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Private Equity Groups Renew Listing Plans

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More than a dozen offerings this year have rekindled private equity groups' hopes to list some of their largest assets bought during the bubble. The initial public offering of Intelsat on Thursday shows that it is feasible, but can also be painful.

BC Partners and Silver Lake, the private equity owners of the satellite operator they bought for $16.5 billion in early 2008, discussed pulling the listing earlier this week, as they reckoned they wouldn't get the price they had sought from investors following jittery markets in the wake of the Boston marathon bombings on Monday.

The buyout groups eventually decided to go ahead, but with a much smaller offering to limit dilution, according to a person with knowledge of the process.

"Even if the outcome wasn't maybe the best for them, the fact that they have been able to list at all is an achievement," another person familiar with the Intelsat listing said.

Private equity groups are rushing to revive plans to list the companies they own amid recovering equity markets and lower volatility, after the euro zone crisis hampered their ability to use that option to exit deals last year.

Risk appetite has been stoked by the widespread bond market interventions by central banks late last year, prompting institutions to turn to equities again early this year.

"Financial sponsors have been uncertain about their ability to float their companies in the last few years, but they are now seeing that deals are working as long as the pricing is reasonable," says Alasdair Warren, European head of equity capital markets at Goldman Sachs.

This year, buyout houses have listed 17 companies, including nurseries operator Bright Horizons and Italian notebook maker Moleskine, on both sides of the Atlantic. The recovery has been more striking in Europe, with six private equity-backed IPOs so far, compared with only five for the whole of last year, according to data from Thomson Reuters. Groups have raised $1.85 billion in Europe, up from $1.6 billionn for the whole of 2012.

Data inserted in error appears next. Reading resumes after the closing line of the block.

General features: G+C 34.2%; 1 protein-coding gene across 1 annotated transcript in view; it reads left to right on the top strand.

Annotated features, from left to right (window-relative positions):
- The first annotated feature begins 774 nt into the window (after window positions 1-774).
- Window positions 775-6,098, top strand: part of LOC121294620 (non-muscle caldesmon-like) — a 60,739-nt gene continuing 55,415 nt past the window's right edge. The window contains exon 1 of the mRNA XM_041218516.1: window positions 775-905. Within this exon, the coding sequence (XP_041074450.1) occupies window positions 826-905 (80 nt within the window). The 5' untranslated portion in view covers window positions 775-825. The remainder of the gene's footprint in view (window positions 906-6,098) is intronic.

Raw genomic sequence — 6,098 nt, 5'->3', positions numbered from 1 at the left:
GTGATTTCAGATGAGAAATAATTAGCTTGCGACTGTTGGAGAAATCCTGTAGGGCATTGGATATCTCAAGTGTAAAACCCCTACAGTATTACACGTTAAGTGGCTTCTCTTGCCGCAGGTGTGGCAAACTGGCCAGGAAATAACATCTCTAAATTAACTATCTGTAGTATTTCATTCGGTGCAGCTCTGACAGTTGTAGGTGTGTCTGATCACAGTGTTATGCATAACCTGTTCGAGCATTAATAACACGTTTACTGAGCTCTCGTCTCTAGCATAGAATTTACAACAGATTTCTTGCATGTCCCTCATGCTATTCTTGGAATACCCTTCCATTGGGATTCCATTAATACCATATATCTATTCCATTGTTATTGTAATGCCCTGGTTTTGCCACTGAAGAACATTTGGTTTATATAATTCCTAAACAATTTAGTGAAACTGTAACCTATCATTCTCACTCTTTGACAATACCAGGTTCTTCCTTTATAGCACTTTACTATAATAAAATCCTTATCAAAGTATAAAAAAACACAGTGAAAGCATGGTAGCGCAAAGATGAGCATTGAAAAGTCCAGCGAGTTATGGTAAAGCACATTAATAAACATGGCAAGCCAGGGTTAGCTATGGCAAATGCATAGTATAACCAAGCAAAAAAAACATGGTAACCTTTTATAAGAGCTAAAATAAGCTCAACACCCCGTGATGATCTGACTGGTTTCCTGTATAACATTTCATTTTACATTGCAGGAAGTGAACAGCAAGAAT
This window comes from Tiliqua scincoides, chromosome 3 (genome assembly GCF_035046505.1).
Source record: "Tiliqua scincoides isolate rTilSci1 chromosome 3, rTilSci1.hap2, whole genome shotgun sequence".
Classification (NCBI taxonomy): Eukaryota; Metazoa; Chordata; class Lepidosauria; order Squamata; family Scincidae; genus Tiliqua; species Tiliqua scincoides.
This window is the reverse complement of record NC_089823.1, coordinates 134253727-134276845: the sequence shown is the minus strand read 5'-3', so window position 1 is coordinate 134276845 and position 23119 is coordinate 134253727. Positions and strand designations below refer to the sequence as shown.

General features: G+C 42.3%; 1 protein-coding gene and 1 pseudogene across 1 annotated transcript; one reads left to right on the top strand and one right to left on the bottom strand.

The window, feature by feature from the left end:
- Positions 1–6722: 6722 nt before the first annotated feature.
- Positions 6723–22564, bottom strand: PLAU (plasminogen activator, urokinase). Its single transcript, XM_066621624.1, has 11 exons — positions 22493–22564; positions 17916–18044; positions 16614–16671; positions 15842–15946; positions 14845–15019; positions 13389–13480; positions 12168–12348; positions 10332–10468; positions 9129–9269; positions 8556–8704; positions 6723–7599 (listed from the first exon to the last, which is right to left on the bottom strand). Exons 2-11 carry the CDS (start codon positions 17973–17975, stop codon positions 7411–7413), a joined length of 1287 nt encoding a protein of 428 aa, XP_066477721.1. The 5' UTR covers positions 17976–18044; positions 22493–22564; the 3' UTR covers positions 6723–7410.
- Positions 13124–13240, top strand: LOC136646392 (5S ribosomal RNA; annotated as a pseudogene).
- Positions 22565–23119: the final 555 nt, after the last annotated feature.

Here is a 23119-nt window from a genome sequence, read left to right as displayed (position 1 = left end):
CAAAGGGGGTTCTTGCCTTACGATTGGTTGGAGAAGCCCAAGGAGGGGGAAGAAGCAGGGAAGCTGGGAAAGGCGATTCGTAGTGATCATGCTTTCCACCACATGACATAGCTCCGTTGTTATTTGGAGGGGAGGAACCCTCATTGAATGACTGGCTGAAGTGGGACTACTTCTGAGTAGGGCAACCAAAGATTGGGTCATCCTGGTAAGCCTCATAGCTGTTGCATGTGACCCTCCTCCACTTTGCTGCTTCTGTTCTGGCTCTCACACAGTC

Most of the deals so far this year have outperformed the wider markets. The top 10 deals are now up an average of 12 per cent, compared with a 6 per cent rise in the MSCI World Index, according to data from Dealogic. In 2012 nearly half of the top 10 IPOs had lost money by the end of the year.

The S&P 500 index is up 9 per cent this year, although the index has sold off somewhat in recent days following bleak growth figures from China. The Eurofirst 300 index is up only 1 per cent after being hit by China figures and also a flare-up in the eurozone debt crisis over the bailout of Cyprus.

The pipeline of private equity-backed IPOs is therefore growing. Blackstone is weighing a New York listing for theme park operator Merlin, the owner of the London eye, while KKR and Goldman may opt for an IPO for German forklift maker Kion, which they bought for €4bn in 2006.

Stockholm-based group EQT is considering an IPO for German academic publisher SpringerScience. Carlyle, Cinven and Altice are exploring an IPO of their jointly-owned French cable company Numericable, while Warburg Pincus is working on a listing of contact eyecare group Bausch & Lomb.

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However, bankers caution private equity owners may have to adjust their pricing anticipations. Doughty Hanson listed cable ties manufacturer HellermannTyton based on a valuation of 6 times earnings before interest, tax, depreciation and amortization, allowing the London-based group to make just twice its money.

Some bankers are voicing concerns that some of their competitors are promising "insane" pricing in order to get the mandates.

"There are signs the window is open, but a lot of private equity firms need to get over the hurdle of valuations," a senior banker says.

"It would only get a few deals that taint the market for the window to shut down," another says.

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